Who Won the Indy 500 Today?
INDIANAPOLIS – For a guy who finished second in the Indy 500 for the third time in his career – by just .2011 seconds to first-time winner Takuma Sato – Hélio Castroneves was surprisingly cheerful after the race.
Instead of disappearing from Indianapolis Motor Speedway while Sato and his Andretti Autosport team kicked off their celebration, Castroneves hung around. His smile was ear-to-ear, he paused to take selfies with fans lining the track and even cracked a few jokes during his press conference.
He was his usual, charming self.
Of course, his three previous Indy 500 wins probably make second place an easier finish to accept. But with the lead late in the race – before Sato shot ahead – he was just six laps from becoming only the fourth driver in history to earn four Indy 500 wins.
“It’s tough to accept, ” Castroneves said. “After so many things happened, that’s at least giving you the perspective that I did my best. I really pushed it. The guys did a great job. We drove our heart – no question.”
“The good news sounds like we’re leading the championship, so hey, the result is a positive note, ” he said with a chuckle about his first-place, 11-point lead in the IndyCar Series standings over Sato, Simon Pagenaud and Scott Dixon, who are tied for second.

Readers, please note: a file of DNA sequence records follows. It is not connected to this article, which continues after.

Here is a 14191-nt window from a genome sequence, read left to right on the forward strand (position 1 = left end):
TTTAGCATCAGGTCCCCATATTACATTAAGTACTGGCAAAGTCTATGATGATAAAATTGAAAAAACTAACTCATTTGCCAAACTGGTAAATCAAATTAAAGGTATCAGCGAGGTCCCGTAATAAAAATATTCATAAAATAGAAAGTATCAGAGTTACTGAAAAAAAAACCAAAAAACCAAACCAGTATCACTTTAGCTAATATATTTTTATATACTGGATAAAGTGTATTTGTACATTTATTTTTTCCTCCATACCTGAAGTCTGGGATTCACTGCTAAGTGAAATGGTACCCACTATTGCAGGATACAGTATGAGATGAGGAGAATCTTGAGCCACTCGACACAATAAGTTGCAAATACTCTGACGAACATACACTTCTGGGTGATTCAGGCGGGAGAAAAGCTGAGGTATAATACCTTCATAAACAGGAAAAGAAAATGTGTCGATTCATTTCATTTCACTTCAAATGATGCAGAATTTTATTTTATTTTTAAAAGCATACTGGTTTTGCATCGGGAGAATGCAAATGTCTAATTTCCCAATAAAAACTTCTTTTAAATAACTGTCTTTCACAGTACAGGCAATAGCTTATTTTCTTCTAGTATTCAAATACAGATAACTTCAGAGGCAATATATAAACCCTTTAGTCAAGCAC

“Yes, finishing second again sucks – so close to get to the fourth (win). I’m really trying. I will not give up this dream, and I know it’s going to happen.”
The 42-year-old’s most recent Indy 500 win was in 2009, and he remains the last driver to win back-to-back races in 2001 and 2002.
Sure, he’s been racing in the IndyCar Series for 17 years – racking up 23 wins overall – but while congratulating Sato, Castroneves joked about how age isn’t going to stop him from chasing his fourth Indy 500 win.
“He did a great job – just proved that age is just a number, because he’s probably around 40, correct?” he guessed exactly right. “You guys think, ‘Hey, you old, you old.’ We get better when we get old.”